Clotrimazole is a broad-spectrum antifungal belonging to the imidazole subclass of azole compounds, which interfere with the biosynthesis of ergosterol, a major membrane component of the fungal cytoplasmic membrane. Clotrimazole was discovered in 1969 and was developed by Schering Plough. It inhibits Ca2+-activated potassium channels. The compound has promising anti-cancer effects. Clotrimazole is a reversible inhibitor of cytochrome P450 (CYP450). In vitro-based CYP450 enzyme inhibition screening has been used to evaluate compound interactions.
Clotrimazole is freely soluble in water.
|Application||Clotrimazole is a reversible inhibitor of cytochrome P450 (CYP450). In vitro-based CYP450 enzyme inhibition screening has been used to evaluate compound interactions (Yan et al, 2002).|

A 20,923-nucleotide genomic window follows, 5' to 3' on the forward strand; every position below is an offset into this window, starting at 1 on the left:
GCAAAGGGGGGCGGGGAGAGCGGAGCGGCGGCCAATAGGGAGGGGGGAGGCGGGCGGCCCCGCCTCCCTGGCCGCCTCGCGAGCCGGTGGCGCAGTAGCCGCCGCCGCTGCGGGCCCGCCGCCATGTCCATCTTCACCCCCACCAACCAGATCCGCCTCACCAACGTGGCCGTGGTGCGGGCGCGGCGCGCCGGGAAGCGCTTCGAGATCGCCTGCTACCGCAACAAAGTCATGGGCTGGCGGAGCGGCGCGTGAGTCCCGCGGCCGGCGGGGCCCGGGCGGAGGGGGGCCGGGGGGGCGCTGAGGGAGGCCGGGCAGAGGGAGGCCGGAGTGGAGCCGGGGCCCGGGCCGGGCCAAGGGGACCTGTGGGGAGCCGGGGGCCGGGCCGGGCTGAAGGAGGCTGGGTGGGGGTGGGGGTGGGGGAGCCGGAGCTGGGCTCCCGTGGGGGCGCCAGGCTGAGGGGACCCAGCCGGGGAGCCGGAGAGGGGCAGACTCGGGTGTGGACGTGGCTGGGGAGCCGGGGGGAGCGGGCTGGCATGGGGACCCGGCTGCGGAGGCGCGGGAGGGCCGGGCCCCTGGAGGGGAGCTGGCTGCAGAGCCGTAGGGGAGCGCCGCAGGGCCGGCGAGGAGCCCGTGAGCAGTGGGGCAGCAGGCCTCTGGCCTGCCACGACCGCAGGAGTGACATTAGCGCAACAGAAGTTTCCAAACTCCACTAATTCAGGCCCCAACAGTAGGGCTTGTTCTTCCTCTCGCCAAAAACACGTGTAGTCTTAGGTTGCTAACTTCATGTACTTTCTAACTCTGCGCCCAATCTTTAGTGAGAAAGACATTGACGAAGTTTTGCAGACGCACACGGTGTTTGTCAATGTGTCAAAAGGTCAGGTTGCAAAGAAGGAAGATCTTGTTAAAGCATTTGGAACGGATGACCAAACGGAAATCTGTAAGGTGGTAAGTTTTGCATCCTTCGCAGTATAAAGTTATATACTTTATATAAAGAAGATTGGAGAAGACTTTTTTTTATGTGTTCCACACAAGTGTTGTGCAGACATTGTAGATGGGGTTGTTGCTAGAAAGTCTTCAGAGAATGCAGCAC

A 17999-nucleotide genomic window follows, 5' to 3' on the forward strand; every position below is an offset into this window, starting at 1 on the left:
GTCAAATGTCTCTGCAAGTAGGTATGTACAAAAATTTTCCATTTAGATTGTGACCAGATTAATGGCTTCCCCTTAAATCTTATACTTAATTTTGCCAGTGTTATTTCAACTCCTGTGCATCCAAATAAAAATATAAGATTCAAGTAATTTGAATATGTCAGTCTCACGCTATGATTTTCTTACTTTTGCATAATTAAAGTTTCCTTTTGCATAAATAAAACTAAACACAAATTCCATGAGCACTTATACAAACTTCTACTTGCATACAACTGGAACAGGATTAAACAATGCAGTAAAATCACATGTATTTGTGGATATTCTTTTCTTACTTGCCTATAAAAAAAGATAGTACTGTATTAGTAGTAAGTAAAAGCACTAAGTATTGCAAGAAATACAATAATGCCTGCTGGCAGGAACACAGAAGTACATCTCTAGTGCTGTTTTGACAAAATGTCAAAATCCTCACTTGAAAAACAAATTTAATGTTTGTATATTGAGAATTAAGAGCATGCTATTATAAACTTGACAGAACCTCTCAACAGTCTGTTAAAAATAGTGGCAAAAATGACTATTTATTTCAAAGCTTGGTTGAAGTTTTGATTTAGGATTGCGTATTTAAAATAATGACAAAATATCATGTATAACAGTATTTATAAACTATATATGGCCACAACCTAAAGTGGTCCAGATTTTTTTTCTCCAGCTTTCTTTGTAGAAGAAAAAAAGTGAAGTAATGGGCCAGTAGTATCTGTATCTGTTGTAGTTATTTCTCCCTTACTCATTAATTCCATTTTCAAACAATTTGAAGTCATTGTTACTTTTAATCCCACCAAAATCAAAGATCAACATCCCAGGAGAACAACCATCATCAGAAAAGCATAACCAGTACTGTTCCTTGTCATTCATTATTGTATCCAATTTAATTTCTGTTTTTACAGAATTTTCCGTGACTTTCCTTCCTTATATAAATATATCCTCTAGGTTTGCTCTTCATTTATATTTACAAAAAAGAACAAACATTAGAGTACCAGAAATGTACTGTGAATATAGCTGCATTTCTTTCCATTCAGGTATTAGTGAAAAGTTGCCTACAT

|Mechanism of Action||Clotrimazole increases fungal cell permeability by inhibiting ergosterol synthesis, a major cell membrane component found exclusively in fungi, resulting in fungistatic properties. Specifically, it inhibits the microsomal cytochrome P450-dependent 14α-demethylase, which is critical to ergosterol biosynthesis.|
|Spectrum||Clotrimazole is broad-spectrum, targeting a broad range of fungi including Candida and Aspergillus species.|
|Eukaryotic Cell Culture Applications||Clotrimazole can be used to inhibit CYP450 in cell cultures.|
|Cancer Applications||Clotrimazole has promising anti-cancer properties, interfering with glycolytic enzymes, specifically their cellular distribution and activity. Clotrimazole induced a dose-dependent decrease in glucose uptake in three cell lines from human breast cancer cell lines (MCF10A, MCF-7 and MDA-MB-231), affecting the metabolism, growth, and migration. The compound was non-toxic to non-tumor human breast cell lines (Furtado et al, 2012).|
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